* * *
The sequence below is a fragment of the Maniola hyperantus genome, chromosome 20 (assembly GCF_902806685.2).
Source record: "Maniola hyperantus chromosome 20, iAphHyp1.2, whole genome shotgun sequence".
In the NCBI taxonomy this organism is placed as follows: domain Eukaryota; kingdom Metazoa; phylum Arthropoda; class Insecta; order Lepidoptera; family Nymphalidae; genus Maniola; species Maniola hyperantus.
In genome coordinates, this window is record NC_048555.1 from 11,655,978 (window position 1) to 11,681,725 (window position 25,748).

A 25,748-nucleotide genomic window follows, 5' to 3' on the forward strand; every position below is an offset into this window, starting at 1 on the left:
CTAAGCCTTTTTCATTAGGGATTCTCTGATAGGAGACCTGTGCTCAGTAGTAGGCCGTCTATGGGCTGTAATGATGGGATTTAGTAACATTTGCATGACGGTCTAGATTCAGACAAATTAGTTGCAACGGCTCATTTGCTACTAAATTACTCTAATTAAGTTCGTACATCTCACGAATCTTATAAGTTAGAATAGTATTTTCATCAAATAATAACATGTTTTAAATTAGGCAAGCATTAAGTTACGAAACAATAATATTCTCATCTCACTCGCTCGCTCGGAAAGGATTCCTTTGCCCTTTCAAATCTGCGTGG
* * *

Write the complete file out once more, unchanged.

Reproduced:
The sequence below is a fragment of the Maniola hyperantus genome, chromosome 20 (assembly GCF_902806685.2).
Source record: "Maniola hyperantus chromosome 20, iAphHyp1.2, whole genome shotgun sequence".
In the NCBI taxonomy this organism is placed as follows: domain Eukaryota; kingdom Metazoa; phylum Arthropoda; class Insecta; order Lepidoptera; family Nymphalidae; genus Maniola; species Maniola hyperantus.
In genome coordinates, this window is record NC_048555.1 from 11,655,978 (window position 1) to 11,681,725 (window position 25,748).

A 25,748-nucleotide genomic window follows, 5' to 3' on the forward strand; every position below is an offset into this window, starting at 1 on the left:
CTAAGCCTTTTTCATTAGGGATTCTCTGATAGGAGACCTGTGCTCAGTAGTAGGCCGTCTATGGGCTGTAATGATGGGATTTAGTAACATTTGCATGACGGTCTAGATTCAGACAAATTAGTTGCAACGGCTCATTTGCTACTAAATTACTCTAATTAAGTTCGTACATCTCACGAATCTTATAAGTTAGAATAGTATTTTCATCAAATAATAACATGTTTTAAATTAGGCAAGCATTAAGTTACGAAACAATAATATTCTCATCTCACTCGCTCGCTCGGAAAGGATTCCTTTGCCCTTTCAAATCTGCGTGG